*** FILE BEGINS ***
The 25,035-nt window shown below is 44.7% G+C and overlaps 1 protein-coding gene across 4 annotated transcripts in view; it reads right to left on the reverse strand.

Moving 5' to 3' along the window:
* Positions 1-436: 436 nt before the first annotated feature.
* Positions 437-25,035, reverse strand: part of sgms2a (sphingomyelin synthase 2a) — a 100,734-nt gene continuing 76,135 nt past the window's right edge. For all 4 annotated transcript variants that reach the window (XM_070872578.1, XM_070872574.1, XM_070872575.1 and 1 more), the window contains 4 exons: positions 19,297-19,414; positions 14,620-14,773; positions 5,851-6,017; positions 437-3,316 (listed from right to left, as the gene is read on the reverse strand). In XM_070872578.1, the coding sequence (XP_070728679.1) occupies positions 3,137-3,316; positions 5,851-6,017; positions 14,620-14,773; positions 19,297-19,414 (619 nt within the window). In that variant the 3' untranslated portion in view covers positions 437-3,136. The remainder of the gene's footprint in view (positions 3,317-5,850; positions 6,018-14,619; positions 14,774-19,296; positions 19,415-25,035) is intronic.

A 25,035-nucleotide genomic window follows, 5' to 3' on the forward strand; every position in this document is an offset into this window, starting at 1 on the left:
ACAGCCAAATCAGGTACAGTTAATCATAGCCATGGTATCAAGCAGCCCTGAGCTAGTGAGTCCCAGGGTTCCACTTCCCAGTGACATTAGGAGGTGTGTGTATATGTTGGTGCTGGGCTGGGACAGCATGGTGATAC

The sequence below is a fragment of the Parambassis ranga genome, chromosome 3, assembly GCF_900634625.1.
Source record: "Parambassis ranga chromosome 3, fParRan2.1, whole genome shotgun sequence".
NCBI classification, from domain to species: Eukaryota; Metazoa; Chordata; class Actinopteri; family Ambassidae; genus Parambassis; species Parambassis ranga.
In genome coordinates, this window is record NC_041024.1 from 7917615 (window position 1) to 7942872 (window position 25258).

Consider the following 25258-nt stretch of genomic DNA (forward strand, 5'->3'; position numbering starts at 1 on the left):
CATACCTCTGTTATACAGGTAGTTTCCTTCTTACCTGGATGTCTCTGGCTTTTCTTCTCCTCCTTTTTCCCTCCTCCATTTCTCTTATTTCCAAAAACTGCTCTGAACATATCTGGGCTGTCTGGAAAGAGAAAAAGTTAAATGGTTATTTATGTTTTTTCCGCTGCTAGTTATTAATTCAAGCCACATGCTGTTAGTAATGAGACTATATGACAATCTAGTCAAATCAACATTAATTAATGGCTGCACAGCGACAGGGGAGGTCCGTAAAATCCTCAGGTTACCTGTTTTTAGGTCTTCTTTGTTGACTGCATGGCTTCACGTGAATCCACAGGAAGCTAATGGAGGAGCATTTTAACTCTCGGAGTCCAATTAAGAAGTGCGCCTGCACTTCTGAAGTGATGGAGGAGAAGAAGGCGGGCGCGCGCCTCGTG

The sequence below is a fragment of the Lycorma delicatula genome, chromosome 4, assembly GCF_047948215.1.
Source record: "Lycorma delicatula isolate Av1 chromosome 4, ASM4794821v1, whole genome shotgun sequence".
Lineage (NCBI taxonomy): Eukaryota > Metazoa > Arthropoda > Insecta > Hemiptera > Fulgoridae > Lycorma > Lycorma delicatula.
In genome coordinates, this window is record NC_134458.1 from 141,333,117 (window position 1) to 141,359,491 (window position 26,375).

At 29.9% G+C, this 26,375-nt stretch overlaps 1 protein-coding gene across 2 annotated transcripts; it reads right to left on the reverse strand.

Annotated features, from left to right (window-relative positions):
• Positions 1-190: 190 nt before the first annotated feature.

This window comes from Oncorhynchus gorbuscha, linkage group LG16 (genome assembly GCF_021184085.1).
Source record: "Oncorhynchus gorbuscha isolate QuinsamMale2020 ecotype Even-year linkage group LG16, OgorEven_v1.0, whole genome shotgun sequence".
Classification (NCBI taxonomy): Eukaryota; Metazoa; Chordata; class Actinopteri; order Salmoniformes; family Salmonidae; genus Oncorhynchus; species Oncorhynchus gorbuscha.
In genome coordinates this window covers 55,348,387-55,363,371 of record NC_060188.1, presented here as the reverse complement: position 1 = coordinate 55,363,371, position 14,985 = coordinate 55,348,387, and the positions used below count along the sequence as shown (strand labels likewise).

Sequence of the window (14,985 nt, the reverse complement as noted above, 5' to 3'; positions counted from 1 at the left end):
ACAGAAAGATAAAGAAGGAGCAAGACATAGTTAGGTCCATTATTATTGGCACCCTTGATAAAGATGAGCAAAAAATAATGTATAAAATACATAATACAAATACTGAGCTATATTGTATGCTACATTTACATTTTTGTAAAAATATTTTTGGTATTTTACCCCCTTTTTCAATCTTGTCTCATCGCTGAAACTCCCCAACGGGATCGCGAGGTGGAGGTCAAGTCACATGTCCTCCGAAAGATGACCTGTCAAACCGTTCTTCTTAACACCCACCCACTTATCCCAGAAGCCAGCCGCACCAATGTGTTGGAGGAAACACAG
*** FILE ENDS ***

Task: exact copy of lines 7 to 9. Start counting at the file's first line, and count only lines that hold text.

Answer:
The sequence below is a fragment of the Parambassis ranga genome, chromosome 3, assembly GCF_900634625.1.
Source record: "Parambassis ranga chromosome 3, fParRan2.1, whole genome shotgun sequence".
NCBI classification, from domain to species: Eukaryota; Metazoa; Chordata; class Actinopteri; family Ambassidae; genus Parambassis; species Parambassis ranga.